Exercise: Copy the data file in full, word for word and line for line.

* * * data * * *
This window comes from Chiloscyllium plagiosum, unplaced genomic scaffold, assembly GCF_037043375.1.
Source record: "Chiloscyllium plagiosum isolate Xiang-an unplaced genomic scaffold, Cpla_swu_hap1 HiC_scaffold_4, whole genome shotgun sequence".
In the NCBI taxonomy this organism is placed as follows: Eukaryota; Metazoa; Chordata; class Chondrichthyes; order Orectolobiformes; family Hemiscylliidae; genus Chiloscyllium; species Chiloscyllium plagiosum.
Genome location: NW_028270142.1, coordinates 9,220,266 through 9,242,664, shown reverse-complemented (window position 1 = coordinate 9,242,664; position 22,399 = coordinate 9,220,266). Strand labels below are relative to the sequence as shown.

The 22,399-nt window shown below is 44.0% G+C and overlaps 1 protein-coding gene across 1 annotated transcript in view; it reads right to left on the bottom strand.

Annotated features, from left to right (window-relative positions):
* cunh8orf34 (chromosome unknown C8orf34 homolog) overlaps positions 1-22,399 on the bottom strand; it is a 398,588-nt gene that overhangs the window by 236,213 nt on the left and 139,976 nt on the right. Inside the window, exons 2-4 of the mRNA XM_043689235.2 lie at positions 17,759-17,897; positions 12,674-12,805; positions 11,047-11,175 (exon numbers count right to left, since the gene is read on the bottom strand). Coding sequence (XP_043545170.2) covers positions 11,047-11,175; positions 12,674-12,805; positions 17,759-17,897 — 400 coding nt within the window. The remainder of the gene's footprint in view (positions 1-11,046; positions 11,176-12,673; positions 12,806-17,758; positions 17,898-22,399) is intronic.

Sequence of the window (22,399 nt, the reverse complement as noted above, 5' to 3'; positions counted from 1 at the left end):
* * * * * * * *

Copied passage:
This window comes from Chiloscyllium plagiosum, unplaced genomic scaffold, assembly GCF_037043375.1.
Source record: "Chiloscyllium plagiosum isolate Xiang-an unplaced genomic scaffold, Cpla_swu_hap1 HiC_scaffold_4, whole genome shotgun sequence".
In the NCBI taxonomy this organism is placed as follows: Eukaryota; Metazoa; Chordata; class Chondrichthyes; order Orectolobiformes; family Hemiscylliidae; genus Chiloscyllium; species Chiloscyllium plagiosum.
Genome location: NW_028270142.1, coordinates 9,220,266 through 9,242,664, shown reverse-complemented (window position 1 = coordinate 9,242,664; position 22,399 = coordinate 9,220,266). Strand labels below are relative to the sequence as shown.

The 22,399-nt window shown below is 44.0% G+C and overlaps 1 protein-coding gene across 1 annotated transcript in view; it reads right to left on the bottom strand.

Annotated features, from left to right (window-relative positions):
* cunh8orf34 (chromosome unknown C8orf34 homolog) overlaps positions 1-22,399 on the bottom strand; it is a 398,588-nt gene that overhangs the window by 236,213 nt on the left and 139,976 nt on the right. Inside the window, exons 2-4 of the mRNA XM_043689235.2 lie at positions 17,759-17,897; positions 12,674-12,805; positions 11,047-11,175 (exon numbers count right to left, since the gene is read on the bottom strand). Coding sequence (XP_043545170.2) covers positions 11,047-11,175; positions 12,674-12,805; positions 17,759-17,897 — 400 coding nt within the window. The remainder of the gene's footprint in view (positions 1-11,046; positions 11,176-12,673; positions 12,806-17,758; positions 17,898-22,399) is intronic.

Sequence of the window (22,399 nt, the reverse complement as noted above, 5' to 3'; positions counted from 1 at the left end):